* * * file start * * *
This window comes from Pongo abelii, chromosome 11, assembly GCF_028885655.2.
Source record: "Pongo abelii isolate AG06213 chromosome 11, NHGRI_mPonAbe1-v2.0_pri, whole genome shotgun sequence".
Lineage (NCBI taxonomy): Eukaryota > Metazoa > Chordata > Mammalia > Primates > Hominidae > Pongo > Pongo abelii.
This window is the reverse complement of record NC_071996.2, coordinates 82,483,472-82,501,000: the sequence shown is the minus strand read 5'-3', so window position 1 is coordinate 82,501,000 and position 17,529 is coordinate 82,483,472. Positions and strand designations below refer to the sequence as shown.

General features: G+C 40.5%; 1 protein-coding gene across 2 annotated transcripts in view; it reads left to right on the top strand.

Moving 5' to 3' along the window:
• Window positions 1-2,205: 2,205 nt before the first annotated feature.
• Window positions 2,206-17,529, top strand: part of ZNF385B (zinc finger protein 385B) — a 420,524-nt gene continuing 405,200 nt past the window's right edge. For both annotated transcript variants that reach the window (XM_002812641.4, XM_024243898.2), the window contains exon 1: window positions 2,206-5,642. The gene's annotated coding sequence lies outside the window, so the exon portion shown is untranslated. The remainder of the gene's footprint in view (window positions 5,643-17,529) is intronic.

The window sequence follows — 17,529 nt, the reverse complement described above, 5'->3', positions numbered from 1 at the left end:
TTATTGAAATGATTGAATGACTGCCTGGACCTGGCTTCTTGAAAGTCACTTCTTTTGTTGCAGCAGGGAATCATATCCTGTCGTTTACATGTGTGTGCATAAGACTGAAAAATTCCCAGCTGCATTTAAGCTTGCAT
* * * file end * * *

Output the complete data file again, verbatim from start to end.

This window comes from Pongo abelii, chromosome 11, assembly GCF_028885655.2.
Source record: "Pongo abelii isolate AG06213 chromosome 11, NHGRI_mPonAbe1-v2.0_pri, whole genome shotgun sequence".
Lineage (NCBI taxonomy): Eukaryota > Metazoa > Chordata > Mammalia > Primates > Hominidae > Pongo > Pongo abelii.
This window is the reverse complement of record NC_071996.2, coordinates 82,483,472-82,501,000: the sequence shown is the minus strand read 5'-3', so window position 1 is coordinate 82,501,000 and position 17,529 is coordinate 82,483,472. Positions and strand designations below refer to the sequence as shown.

General features: G+C 40.5%; 1 protein-coding gene across 2 annotated transcripts in view; it reads left to right on the top strand.

Moving 5' to 3' along the window:
• Window positions 1-2,205: 2,205 nt before the first annotated feature.
• Window positions 2,206-17,529, top strand: part of ZNF385B (zinc finger protein 385B) — a 420,524-nt gene continuing 405,200 nt past the window's right edge. For both annotated transcript variants that reach the window (XM_002812641.4, XM_024243898.2), the window contains exon 1: window positions 2,206-5,642. The gene's annotated coding sequence lies outside the window, so the exon portion shown is untranslated. The remainder of the gene's footprint in view (window positions 5,643-17,529) is intronic.

The window sequence follows — 17,529 nt, the reverse complement described above, 5'->3', positions numbered from 1 at the left end:
TTATTGAAATGATTGAATGACTGCCTGGACCTGGCTTCTTGAAAGTCACTTCTTTTGTTGCAGCAGGGAATCATATCCTGTCGTTTACATGTGTGTGCATAAGACTGAAAAATTCCCAGCTGCATTTAAGCTTGCAT